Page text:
New York Gov. Andrew Cuomo (D), “who has raised millions of dollars during his campaigns over the years, has indicated to associates in recent days that he will be opening his vast and powerful fundraising network exclusively to Joe Biden,” CNBC reports.

“Cuomo’s support could be a game-changer for Biden. While the former vice president has consistently led Democratic primary polls, he has been aggressively courting donors in a bid to catch up to an already crowded primary field that has a head start in the fundraising game. New York State Board of Elections data show Cuomo has raked in $100 million in campaign contributions since he first ran for governor in 2010. At least 80 percent of his backers have given him $10,000 or more.”

Delaware politics from a liberal, progressive and Democratic perspective. Keep Delaware Blue.

11 comments on “Polling and Campaign Report – Bid-in Edition

  1. Biden should still sit this one out...

    My concern with Biden is, his unwillingness to apologize for anything he has done in the past is going to destroy him in the main election if he wins the primary. He apologized to Anita Hill NOW. Not six months ago, not one year ago… only after it became obvious he was running for President. That doesn’t read like an apology, it reads as fig leaf to cover him if anyone tries to accuse him of not apologizing.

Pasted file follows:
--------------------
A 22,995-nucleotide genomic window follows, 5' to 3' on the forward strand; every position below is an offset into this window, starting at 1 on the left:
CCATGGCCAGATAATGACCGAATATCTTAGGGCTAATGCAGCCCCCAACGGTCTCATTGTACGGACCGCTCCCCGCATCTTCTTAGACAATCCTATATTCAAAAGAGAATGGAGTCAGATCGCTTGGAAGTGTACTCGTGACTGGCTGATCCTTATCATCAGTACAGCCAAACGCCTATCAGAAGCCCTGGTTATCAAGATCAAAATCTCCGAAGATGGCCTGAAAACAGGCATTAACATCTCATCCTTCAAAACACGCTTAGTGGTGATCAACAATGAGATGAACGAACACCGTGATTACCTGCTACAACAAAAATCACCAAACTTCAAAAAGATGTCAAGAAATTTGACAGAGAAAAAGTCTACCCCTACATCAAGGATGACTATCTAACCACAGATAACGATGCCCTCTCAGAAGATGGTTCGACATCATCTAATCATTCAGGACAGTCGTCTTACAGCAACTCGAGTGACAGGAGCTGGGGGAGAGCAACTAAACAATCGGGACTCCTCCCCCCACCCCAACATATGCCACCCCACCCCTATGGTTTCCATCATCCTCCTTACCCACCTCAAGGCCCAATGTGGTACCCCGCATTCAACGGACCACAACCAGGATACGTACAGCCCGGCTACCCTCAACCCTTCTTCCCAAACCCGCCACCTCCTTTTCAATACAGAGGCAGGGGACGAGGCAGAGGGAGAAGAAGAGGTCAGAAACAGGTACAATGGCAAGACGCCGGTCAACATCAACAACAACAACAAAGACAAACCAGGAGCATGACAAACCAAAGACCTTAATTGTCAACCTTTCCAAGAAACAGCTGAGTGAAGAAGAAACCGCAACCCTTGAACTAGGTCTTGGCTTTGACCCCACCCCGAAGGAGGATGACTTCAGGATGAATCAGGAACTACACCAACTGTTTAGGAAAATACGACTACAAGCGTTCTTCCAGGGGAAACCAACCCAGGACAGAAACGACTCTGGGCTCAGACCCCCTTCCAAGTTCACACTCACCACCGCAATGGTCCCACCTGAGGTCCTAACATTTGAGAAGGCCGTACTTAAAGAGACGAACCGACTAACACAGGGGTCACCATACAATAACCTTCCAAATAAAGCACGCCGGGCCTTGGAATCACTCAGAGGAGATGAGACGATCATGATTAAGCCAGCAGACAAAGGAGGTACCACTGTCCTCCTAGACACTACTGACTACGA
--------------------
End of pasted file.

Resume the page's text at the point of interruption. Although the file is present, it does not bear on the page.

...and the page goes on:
And that’s bad, because the same independents who refused to vote for Hillary because they think that if they’re handed a lousy Democrat candidate and a worse Republican candidate, staying home and refusing to participate is a political statement to the Democrats that they want a NOT possibly corrupt person to win the primary is an acceptable thing to do will not vote for Biden, hard stop. The “oh his family members got hired to a lot of jobs with companies that were tangentially involved with him in office” is a shining, golden opportunity for people who are trying to skew the election. Just like they did last time, telling everyone “Hillary stole the primary, stay home”. Biden’s inherently vulnerable to that kind of social engineering. And now the McCain’s are endorsing him! “He’s actually a Republican, look, the huge Republican family is supporting him!” I will be happy if literally anyone except Biden or Beto win the primary. But I can see the whisper campaign that killed Hillary forming around everything in Biden’s past (he was pro segregation for far too long) the more I find out about his past.